If you haven’t seen the news already, prolific maker [Limor Fried/Ladyada] is set to grace the cover of WIRED magazine in the upcoming April edition.
Not only is it a great day for the hacking/maker community as it puts a bright spotlight on the things we do every day, it’s a big day for female engineers as well. While WIRED has been around for 18 years as of this past January, this is the first time a female engineer has been featured on the cover. [Phillip Torrone] put it pretty well when he said, “She’s one of the most talented people in the world, she works harder than anyone else I know, she puts more value in the world than she takes.” – We couldn’t agree more, nor can we think of a better spokesperson to represent the community and inspire budding hackers around the world.
We would like to congratulate [Limor] on her accomplishment, and we encourage everyone to pick up a copy (or at least leaf through it at the bookstore) when it comes out.
If you’re still unconvinced as to how awesome she is, take a gander at some of her work we have featured in the past:
Kinect Open Source driver bounty
The Wave Bubble
The most common email we get is “how do I learn how to hack things?”. It looks looks like [ladyada] gets that question a lot too. She didn’t waste any time writing up a step by step guide to reverse engineering USB devices, specifically the Kinect.
She goes into depth on how USB works, how to record the communication, what to look for, how to deconstruct what you’ve found, and how to put it all to use. This is all done with real world data from the Kinect so you could easily follow along at home. There is source code available so you can download her example and see how to control the device as well.
We wish every hack could be so well written that it could also be called a tutorial.
[Phillip Torrone], one of the original crew of HackaDay, now working with [LadyAda] tipped us off to this video of her explaining the device they built for configuring the charging circuits to be used with their solar panels. Unlike most of their tutorials, this one is not intended to be a final product sold on their store. Rather, this is a project that helps them deliver the best quality they can.
The unit itself is built around an Arduino and can log the statistics to an SD card, show battery voltage, panel voltage, and current from panel to charger. You can see in the video above how she uses this to refine her design in real time for optimal results.
[Ladyada] has been hard at work reverse engineering the charging method used by Apple products. This saga takes us through the years as new devices were released and subsequently broke Minty Boost’s charging capabilities. It seems the data lines were gradually adopted as a means for iPhones and iPods to identify the charger that had been connected. By adding voltage dividers to the D+ and D- lines you can instruct the handheld to pull 1 Amp (with data voltages of 2.8v and 2.0v) for wall chargers or 0.5 Amps (2.0v on both data lines) for portable chargers. In the video above [Ladyada] removes the surface mount resistors from a commercial charger in order to measure the voltage divider and discover the secret.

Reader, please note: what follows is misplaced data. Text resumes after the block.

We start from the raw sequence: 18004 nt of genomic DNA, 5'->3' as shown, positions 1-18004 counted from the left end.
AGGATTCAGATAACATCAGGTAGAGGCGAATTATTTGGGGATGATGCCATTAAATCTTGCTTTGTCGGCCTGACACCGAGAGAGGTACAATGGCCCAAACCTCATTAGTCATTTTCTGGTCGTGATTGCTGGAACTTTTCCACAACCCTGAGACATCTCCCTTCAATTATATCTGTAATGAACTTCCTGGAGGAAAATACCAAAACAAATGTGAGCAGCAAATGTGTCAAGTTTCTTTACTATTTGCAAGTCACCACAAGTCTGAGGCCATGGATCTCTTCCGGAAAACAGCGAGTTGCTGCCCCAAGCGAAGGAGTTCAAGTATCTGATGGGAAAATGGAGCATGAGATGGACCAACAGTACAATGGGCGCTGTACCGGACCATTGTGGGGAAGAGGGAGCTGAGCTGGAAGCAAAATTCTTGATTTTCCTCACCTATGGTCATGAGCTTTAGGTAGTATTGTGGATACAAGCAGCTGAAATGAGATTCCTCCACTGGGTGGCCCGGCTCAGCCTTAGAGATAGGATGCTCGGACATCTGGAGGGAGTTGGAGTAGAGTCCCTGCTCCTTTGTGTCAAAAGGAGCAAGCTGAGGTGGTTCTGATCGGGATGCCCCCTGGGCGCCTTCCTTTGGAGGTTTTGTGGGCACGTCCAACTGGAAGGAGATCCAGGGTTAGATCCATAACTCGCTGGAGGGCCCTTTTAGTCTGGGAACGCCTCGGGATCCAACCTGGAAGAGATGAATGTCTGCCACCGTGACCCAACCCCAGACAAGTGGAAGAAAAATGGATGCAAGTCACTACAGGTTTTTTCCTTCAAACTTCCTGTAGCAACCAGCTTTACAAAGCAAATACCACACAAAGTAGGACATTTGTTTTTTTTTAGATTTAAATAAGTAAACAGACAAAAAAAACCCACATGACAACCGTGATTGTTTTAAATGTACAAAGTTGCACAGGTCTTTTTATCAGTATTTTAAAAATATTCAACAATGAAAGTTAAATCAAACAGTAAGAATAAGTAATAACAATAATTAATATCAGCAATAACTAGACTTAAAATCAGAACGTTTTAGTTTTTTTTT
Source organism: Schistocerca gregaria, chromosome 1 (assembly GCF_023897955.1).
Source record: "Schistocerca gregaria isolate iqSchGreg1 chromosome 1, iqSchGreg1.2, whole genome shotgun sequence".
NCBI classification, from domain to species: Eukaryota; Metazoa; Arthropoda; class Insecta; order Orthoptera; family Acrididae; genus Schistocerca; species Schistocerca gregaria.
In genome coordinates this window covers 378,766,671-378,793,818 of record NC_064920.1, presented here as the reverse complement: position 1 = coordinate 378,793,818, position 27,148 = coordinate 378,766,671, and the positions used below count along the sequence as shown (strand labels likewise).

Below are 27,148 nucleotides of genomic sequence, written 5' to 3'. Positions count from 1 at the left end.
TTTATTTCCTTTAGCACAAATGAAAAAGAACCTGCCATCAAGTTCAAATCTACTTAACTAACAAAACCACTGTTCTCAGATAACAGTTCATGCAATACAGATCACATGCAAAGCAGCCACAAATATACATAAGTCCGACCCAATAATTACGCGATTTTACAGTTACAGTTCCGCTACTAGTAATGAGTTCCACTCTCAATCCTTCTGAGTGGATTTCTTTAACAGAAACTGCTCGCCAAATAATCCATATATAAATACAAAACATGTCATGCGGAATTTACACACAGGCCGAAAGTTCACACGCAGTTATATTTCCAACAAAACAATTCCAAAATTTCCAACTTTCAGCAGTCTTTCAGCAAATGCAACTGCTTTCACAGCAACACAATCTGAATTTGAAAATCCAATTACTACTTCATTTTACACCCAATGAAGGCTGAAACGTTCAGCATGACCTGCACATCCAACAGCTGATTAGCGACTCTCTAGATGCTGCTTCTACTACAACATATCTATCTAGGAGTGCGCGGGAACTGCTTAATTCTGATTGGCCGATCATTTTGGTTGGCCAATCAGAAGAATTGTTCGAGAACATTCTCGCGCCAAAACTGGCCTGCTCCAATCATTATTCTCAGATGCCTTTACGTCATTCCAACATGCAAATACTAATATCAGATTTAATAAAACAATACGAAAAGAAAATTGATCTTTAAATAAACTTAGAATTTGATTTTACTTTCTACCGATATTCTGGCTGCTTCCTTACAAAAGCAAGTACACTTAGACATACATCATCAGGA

Reader [Mikey Sklar] told us about a review he wrote covering 3 different models of pocket multimeters. We’re sure that you’ve had the same experiences we have being the go-to-guy or got-to-gal for all things electrical. For our sort, having a multimeter on hand at all times has become an expectation.
[Mikey] looks at a model from ebay, Harbor Freight, and Radio Shack. Not surprisingly, the ebay offering doesn’t rate too well but does get the job done. We were surprised to read that he picked up the Cen-Tech model for about $10 at Harbor Freight. Although it may no longer be sold there (we haven’t checked) [Mikey] seems pretty happy with it so we’ll be on the lookout during our next tool-buying trip. We’re unfamiliar with the tiny Radio Shack 22-820 but we’ve always been happy with our larger 22-811. The 22-820 allows the probes to be folded up inside of the case cover for a truly pocketable package.
You can never have too many meters at your disposal and we’ll have to keep this article in mind the next time we’re shopping for another. Never used a multimeter before? Take a look at the tutorial [Mikey] linked to over at ladyada.
Here’s another adafruit product launched today: a prototyping shield that compensates for the Arduino’s stupid oddly spaced headers.
Related: The Seeeduino has an alternate row of headers with protoboard friendly spacing.
adafruit industries’ latest product is an adjustable breadboard power supply kit. We’ve seen breadboard supplies before, but like most of adafruit’s kits, this is the best design you’re going to encounter. It uses an MIC2941 voltage regulator instead of the more commonplace LM317. It has a very low dropout which means your output voltage can be much closer to the input voltage. Their example is using 3AAA or a Li-Ion battery for an output of 3.3V. Input can be through a barrel jack or terminal blocks. There is a selection switch for 3.3, 5, and adjustable voltage. Using the adjustment pot you can select an output voltage anywhere from 1.3V to within .5V of the 20V maximum input. The adjusted output voltage will remain the same even if you increase the input voltage. Like all of their kits, you can find schematics, assembly and usage instructions, on their project site.